What to do when a customer goes into administration or liquidation

What do you do if a customer or contractor of your business goes into administration or liquidation? Many businesses do not understand the ramifications and their options following the occurrence of these events so we’ve put together a few simple steps.


  1. Consider whether you are a secured or unsecured creditor. If you have a valid Personal Properties Securities Register (‘PPSR’) registration in respect of goods or materials you had delivered to your customer, you may be able to take possession of your goods as a secured creditor, but
    1. not until the end of the period of the administration,
    2. with the administrators consent or
    3. the permission of the Court.

Alternatively, if you hold security over the whole or substantially the whole of the assets of the company, you have 13 days in which to enforce your security.  If you do not have a valid security interest, even if you have a retention of title clause in your contract, the Personal Properties Securities Act says that the security interest assigns your goods and materials to the you are therefore not able to collect your goods or materials, unless you obtain the administrators’ consent.


  1. If you are in the building and construction industry and are a subcontractor who has not been paid for materials or building works you may have the ability to lodge a worker’s lien. However, you can only lodge a lien if your debt has been outstanding for less than 28 days and only to the extent that the relevant amounts are due. In addition, you may have the right to a statutory charge over any money which remains unpaid by a head contractor to the subcontractor who has subsequently engaged your business.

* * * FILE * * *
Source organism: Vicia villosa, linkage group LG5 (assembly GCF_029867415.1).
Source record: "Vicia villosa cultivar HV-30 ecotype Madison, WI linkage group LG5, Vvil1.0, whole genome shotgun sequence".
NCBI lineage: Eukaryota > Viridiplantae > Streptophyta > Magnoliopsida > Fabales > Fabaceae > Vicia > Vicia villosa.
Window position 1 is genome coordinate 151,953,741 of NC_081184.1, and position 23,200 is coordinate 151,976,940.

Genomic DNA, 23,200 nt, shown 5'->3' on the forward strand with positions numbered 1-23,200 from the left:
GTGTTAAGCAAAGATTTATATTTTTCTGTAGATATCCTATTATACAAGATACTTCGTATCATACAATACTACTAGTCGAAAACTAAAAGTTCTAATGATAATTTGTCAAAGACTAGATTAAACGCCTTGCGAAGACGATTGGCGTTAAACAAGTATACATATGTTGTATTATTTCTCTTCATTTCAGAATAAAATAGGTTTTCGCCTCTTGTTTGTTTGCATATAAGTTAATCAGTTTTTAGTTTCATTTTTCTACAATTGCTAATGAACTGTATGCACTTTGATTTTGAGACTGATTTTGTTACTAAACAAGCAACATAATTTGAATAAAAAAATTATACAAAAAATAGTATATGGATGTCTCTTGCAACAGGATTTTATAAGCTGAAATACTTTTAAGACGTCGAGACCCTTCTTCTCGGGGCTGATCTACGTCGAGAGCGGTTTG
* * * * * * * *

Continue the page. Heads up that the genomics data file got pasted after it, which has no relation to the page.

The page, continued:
1. If you do not have a valid PPSR registration and do not have the ability to lodge a worker’s lien then you will most likely fall into the category of an unsecured creditor. Unsecured creditors are prevented from continuing or commencing any enforcement action upon the appointment of an administrator or liquidator, without the consent of the administrator or permission of the court. Whether an unsecured creditor will recover any of its debt is dependent on whether there are any assets available to result in a dividend. Often, an administrator or liquidator is not able to form a view as to the likelihood of a dividend until they have conducted their investigations. As a creditor you should ensure that you lodge a proof of debt with the administrator or liquidator as soon as possible so that your claim is noted and you are sent all relevant communications, including notices of meetings.


Above all, if your business finds itself as a creditor of a company in administration or liquidation contact, act quickly and gain advice from your lawyers as to your options.


Should you find yourself in this position or to discuss anything in relation to PPSR please feel free to contact Lauren Crosby to discuss your options.